When external acceleration along the axis X, the sensitivity along the axis X [TeX:] $$\left(S_X\right)$$ is as follows:

##### (15)

[TeX:] $$S_X=\frac{U_{\text {out }}}{a_X}=\frac{\Delta R \cdot U_{\text {in }}}{R \cdot a_X}=\frac{\pi_{44}}{2} \frac{\left(\sigma_{X Y 1}-\sigma_{X Z 1}\right)-\left(\sigma_{X Y 2}-\sigma_{X Z 2}\right)}{2} \cdot \frac{U_{\text {in }}}{a_X},$$where, [TeX:] $$a_x$$ is acceleration along the axis X; [TeX:] $$\sigma_{X Y 1} \text { and } \sigma_{X Y 2}$$ respectively represent the Y-axis stress of the resistors [TeX:] $$R_1 \text { and } R_2$$, [TeX:] $$\sigma_{X Z 1} \text { and } \sigma_{X Z 2}$$, respectively, represent the Z-axis stress of the resistors [TeX:] $$R_1 \text { and } R_2$$ when external acceleration is along X-axis.

When external acceleration along the axis Y, the sensitivity along the axis Y [TeX:] $$\left(S_Y\right)$$ is as follows:

##### (16)

[TeX:] $$S_Y=\frac{U_{\text {out }}}{a_Y}=\frac{\Delta R \cdot U_{\text {in }}}{R \cdot a_Y}=\frac{\pi_{44}}{2} \frac{\left(\sigma_{Y X 1}-\sigma_{Y Z 1}\right)-\left(\sigma_{Y X 2}-\sigma_{Y Z 2}\right)}{2} \cdot \frac{U_{\text {in }}}{a_Y},$$where, [TeX:] $$a_Y$$ is acceleration along the axis Y; [TeX:] $$\sigma_{Y X 1} \text { and } \sigma_{Y X 2}$$, respectively, represent the X-axis stress of the resistors [TeX:] $$R_1 \text { and } R_2$$, [TeX:] $$\sigma_{Y Z 1} \text { and } \sigma_{Y Z 2}$$, respectively, represent the Z-axis stress of the resistors [TeX:] $$R_1 \text { and } R_2$$ when external acceleration is along Y-axis.

Cross-axis sensitivity is expressed by the ratio of the sensitivity of the axis X/Y to the sensitivity of the axis Z, so the cross-axis sensitivity of the axis X [TeX:] $$\left(S_{XZ}\right)$$ and the cross-axis sensitivity of the axis Y [TeX:] $$\left(S_{YZ}\right)$$ are as follows:

##### (17)

[TeX:] $$\begin{aligned} & S_{X Z}=\frac{S_X}{S_Z} \times 100 \% \\ & S_{Y Z}=\frac{S_Y}{S_Z} \times 100 \% \end{aligned}$$Fig. 7 shows a common accelerometer structure for comparison. The sensitivity of the axis X, the axis Y and the axis Z of our proposed structure and this comparison structure are shown in Fig. 8.

##### 5.3 Model Analysis

Mechanical systems have many vibrating modes and corresponding resonant frequencies. By observing the vibrating modes and the resonant frequency of the structure through modal analysis, it is possible to predict whether the resonant frequency of the structure is suitable for high vibration conditions. The first order resonant frequency is natural frequency, other resonant frequencies are higher and higher, so the first to fourth order conditions are often considered for prediction of performance [15]. The design of the high-g accelerometer should have a high natural frequency. Other resonant frequencies should be much higher than the natural frequency, and the first order vibrating mode and second order vibrating mode should be different, so as to ensure that the designed high-g accelerometer can work normally in a vibration environment. In modal analysis, the end of the support beams is fixed, the first-four vibrating modes of the accelerometer sensitive structure are shown in Fig. 9, whose resonant frequencies are shown in Table 2.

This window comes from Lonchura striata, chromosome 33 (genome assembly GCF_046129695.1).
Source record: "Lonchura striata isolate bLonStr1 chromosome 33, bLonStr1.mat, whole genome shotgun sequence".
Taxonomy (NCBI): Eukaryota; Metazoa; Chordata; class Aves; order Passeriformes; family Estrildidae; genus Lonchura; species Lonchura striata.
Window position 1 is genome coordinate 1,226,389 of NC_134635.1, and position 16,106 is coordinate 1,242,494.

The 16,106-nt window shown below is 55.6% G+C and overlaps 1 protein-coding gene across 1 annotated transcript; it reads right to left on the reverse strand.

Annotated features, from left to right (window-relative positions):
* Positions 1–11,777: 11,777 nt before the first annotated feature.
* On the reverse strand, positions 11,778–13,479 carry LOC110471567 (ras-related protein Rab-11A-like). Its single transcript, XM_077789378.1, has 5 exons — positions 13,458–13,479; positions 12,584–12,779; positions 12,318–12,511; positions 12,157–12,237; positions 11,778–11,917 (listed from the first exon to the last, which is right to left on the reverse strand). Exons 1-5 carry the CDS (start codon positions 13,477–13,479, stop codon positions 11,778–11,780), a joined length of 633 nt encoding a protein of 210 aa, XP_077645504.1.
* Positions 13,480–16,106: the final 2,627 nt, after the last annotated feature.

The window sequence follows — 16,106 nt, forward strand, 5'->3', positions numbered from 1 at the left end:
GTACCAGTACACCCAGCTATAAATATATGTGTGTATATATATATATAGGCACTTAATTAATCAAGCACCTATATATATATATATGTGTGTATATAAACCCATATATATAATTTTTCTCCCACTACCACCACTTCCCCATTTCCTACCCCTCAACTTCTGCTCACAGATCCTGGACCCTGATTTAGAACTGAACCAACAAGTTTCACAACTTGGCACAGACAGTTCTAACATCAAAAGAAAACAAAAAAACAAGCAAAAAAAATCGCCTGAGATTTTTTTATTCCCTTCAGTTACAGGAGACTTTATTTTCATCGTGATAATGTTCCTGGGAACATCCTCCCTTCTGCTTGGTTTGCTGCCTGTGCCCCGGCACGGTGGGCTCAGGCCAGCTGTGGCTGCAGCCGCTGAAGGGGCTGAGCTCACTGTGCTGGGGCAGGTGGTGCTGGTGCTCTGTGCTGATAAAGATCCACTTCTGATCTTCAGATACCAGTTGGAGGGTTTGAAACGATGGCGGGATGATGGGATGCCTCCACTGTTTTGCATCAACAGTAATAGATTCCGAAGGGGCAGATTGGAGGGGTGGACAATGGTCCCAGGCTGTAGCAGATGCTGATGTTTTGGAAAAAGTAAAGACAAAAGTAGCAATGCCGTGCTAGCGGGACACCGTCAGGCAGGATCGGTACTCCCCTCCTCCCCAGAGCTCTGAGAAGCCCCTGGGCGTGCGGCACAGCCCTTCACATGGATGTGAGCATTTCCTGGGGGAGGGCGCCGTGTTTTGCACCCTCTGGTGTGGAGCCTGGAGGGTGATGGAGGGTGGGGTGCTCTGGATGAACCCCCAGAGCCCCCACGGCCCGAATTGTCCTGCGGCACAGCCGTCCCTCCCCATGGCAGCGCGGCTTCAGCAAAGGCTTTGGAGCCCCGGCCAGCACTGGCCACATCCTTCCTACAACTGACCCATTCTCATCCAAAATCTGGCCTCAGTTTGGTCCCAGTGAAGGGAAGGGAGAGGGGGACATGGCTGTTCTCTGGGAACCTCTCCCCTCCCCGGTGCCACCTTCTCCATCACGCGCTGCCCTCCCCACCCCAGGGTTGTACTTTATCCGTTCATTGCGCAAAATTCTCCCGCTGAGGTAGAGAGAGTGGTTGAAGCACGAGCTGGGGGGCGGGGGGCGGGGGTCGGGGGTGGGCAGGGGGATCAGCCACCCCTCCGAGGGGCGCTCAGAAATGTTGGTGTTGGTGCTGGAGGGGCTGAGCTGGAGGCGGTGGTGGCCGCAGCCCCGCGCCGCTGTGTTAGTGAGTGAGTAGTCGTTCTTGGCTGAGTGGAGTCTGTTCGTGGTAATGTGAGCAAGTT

In Fig. 9, the first order vibrating mode is characterized with the proof masses perpendicular to the XOY plane and reciprocating along the axis Z, which is the main mode with the natural frequency of 453.6 kHz. If the structure generates vibrations close to the natural frequency, the center of the structure (the red area in Fig. 9(a)) is most vulnerable. The second order and the third order vibrating mode have similar resonant shapes and resonant frequencies. Their resonant frequencies are more than twice of the natural frequency, which is conducive to reducing the mode interference [27]. Last, the fourth order vibrating mode is characterized with two proof masses on one side of the YOZ plane and two proof masses on the other side rotating clockwise and counterclockwise about the axis Y, respectively.

Fig. 10 shows the natural frequency with different widths and lengths of supporting beam, which is consistent with Eq. (12) that shorter and wider supporting beam can improve natural frequency. Since the length of the tiny sensing beam is equal to the width of the cross gap, and in order to avoid the influence of the width of the tiny sensing beam on the position of the resistor, Fig. 11 shows that the thickness of tiny sensing beam has minor effect on natural frequency, which is consistent with Eq. (12), but thicker tiny sensing beam can improve sensitivity. So, combined with the results obtained in Section 4 that the width of supporting beam has minor effect on sensitivity, then the accelerometer structure can weaken the compromise between natural frequency and sensitivity.

Fig. 11 shows the simulation and theoretical results of natural frequency with different widths of supporting beam. The theoretical results of natural frequency can be calculated according to Eq. (12). The simulation results agree with the theoretical ones with 5% bias, which is the average of biases per width sample—it is in total fourteen width samples in Fig. 12. The bias mainly comes from the deviation between the selected mode function and the actual mode function. Since Rayleigh method is an approximate estimation and simplifies the mode function to the expression of sine function, the selected mode function cannot be exactly the same as the actual mode function.